On the one hand, it is survey research. It looked at 231 math classrooms in three countries--81 in the United States, 100 in Germany, and 50 in Japan. But the survey was essentially done on videotape, a medium that until now has been used almost exclusively for case studies.

"People hadn't thought about using video as a survey" before, Mr. Stigler said. "No one had ever taken a national sample and videotaped it."

'The videotape study can help teachers improve their techniques because they can now see for themselves some of the alternative models of teaching that exist elsewhere.'

James W. Stigler
UCLA pyschology professor

The study combines the comprehensive collection of taped lessons with new computer technology that makes them easily accessible to researchers. By transferring the lessons to CD-roms, which also display the written transcripts, users of the research can bypass the cumbersome process that would be needed to view the hundreds of individual tapes on videocassette machines. (See story, this page.)

As a result, Mr. Stigler's study turned up some fresh insights. "Now, for the first time," he said, "we can actually say, 'That's a typical teacher.'"

Mr. Stigler, who has studied East Asian schools extensively, said he expected to find that most Japanese teachers teach in the same way. "I didn't expect all of the American teachers to teach alike, but they do."

Along the way, he added, the researchers also came up with some other interesting tidbits. Though nonmathematical topics may come up during math class in this country, for example, that doesn't happen elsewhere.

And, confirming what should come as no surprise to many U.S. teachers, the videotapes revealed that math classes here are interrupted much more often than those in other countries by visitors or announcements over the public-address system.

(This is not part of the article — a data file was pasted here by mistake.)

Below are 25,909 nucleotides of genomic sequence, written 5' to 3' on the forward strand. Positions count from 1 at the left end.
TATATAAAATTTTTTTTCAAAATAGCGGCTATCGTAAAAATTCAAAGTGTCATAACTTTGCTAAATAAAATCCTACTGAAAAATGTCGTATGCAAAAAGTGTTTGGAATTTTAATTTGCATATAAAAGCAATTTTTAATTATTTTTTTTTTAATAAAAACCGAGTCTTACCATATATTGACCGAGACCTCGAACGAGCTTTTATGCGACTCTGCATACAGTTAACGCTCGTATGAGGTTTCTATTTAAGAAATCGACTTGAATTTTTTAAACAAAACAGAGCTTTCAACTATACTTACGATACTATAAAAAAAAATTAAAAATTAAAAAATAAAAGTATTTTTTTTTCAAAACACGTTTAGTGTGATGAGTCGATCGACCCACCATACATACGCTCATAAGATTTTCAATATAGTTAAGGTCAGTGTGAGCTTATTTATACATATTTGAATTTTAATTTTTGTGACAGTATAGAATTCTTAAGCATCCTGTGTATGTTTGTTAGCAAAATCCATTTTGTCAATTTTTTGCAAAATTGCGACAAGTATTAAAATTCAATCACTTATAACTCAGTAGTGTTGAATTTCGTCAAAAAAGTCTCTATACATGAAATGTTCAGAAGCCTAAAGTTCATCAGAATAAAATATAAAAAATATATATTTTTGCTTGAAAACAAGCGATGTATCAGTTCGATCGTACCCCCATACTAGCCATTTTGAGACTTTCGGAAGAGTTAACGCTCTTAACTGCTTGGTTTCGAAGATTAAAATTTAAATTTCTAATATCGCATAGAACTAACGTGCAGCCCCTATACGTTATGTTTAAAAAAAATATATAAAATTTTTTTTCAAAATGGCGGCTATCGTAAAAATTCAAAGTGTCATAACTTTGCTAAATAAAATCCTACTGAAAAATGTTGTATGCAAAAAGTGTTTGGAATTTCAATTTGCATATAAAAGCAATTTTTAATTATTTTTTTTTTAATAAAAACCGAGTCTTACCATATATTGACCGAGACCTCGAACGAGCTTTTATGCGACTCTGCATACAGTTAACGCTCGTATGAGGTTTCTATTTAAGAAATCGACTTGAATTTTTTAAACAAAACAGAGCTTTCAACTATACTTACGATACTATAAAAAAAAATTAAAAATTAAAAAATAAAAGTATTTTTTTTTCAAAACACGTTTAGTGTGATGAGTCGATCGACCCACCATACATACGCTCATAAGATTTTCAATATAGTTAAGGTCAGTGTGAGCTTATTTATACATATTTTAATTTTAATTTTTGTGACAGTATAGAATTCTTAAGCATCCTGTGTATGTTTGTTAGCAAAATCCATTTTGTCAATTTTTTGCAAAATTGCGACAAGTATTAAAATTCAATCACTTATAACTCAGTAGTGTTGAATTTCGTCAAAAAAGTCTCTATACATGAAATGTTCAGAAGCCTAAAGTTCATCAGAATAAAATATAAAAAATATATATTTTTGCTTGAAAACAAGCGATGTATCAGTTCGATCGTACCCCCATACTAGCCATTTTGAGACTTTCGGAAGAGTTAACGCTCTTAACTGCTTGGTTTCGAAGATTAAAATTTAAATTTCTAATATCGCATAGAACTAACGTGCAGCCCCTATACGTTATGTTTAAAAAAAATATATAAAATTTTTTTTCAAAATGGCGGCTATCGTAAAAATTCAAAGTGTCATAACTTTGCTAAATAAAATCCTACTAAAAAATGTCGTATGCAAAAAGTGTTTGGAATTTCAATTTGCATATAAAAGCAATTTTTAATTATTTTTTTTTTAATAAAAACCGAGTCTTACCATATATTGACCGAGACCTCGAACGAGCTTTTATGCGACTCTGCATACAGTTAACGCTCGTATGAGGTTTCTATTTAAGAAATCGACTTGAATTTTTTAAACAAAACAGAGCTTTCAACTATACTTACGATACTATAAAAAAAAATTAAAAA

Intimate Portrait

When it comes to groundbreaking cross-cultural studies, Mr. Stigler has been there before. He and University of Michigan psychologist Harold W. Stevenson were the authors of the 1992 book The Learning Gap: Why Our Schools Are Failing and What We Can Learn from Japanese and Chinese Education (Simon & Schuster).

The book built on years of research by both men in Asia and the United States. In it, they said U.S. elementary schools should consider a variety of policy alternatives as they strive for better achievement. Among those options are lighter instructional loads for teachers, no tracking, and more recess periods for students.

In issuing contracts for work related to the TIMSS project, the Education Department was eager to collect different kinds of information to gain certainty, depth, and breadth beyond the achievement-test results, said Lois Peak, the U.S. project director at the NCES. The kind of intimate portrait of instruction provided by the videotape study has been missing from past international assessments.

In addition to the video study, the Education Department commissioned case studies of Japan, Germany, and the United States. That research was done separately by Mr. Stevenson.